Big international banks have been exiting coal financing at an accelerated rate this year amid pressure from non-governmental organisations (NGOs) and a global energy transition.
The lender, Malaysia’s second largest by assets, said its new ‘Coal Sector Guide‘ will prohibit asset-level or general corporate financing for new thermal coal mines and coal-fired power plants, as well as expansions, except when there are existing commitments.
The guide will come into effect next year across all CIMB’s operating markets, it said in a statement.
“We are aware that our role as a financial intermediary puts us in a critical position, as our financing decisions and financial offerings can help to shape the long term trajectory of economic development,” CIMB Group Chairman Mohd Nasir Ahmad said.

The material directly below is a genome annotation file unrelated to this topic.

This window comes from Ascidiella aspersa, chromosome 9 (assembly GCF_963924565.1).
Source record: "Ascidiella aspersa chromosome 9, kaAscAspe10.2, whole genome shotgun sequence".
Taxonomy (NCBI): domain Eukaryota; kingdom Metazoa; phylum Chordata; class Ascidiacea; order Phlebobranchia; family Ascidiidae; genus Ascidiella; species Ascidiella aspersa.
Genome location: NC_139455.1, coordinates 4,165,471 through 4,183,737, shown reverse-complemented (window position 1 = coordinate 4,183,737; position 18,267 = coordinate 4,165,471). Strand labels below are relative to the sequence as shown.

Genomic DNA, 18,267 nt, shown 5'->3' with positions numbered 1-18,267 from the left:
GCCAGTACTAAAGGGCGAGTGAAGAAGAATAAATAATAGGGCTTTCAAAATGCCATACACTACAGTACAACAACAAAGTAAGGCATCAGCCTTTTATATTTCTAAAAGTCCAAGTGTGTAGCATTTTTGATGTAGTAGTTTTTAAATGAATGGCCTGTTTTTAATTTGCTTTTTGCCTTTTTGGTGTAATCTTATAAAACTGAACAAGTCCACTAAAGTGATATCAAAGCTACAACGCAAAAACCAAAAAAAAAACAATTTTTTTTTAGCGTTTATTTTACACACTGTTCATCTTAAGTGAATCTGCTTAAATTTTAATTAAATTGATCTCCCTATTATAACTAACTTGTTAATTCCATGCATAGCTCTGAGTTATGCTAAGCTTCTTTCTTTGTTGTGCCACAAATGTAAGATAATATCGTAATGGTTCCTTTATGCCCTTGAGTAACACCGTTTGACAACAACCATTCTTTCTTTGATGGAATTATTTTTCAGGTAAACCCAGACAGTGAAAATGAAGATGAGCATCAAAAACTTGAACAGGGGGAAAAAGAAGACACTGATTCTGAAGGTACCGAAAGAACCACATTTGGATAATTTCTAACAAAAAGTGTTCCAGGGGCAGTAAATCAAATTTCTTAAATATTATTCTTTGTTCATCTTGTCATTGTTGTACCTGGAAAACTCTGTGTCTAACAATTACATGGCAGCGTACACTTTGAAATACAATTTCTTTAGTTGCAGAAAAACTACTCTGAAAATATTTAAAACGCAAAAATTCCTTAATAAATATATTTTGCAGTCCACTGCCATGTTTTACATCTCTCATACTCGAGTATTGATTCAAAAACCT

The group is working towards announcing more sustainability-related measures, in particular with respect to its positive impact financing target, he added.
CIMB said it has also strengthened its sustainable financing policy requiring clients in the “High Sustainability Risk Sector”, such as palm oil, forestry, and oil and gas, to meet its environmental and social standards at the point of acquiring financing.
The firm represents the first globally significant financial institution in the developing world to commit to a coal exit strategy, Tim Buckley, Director of Energy Finance Studies at the Institute for Energy Economics and Financial Analysis said in the statement.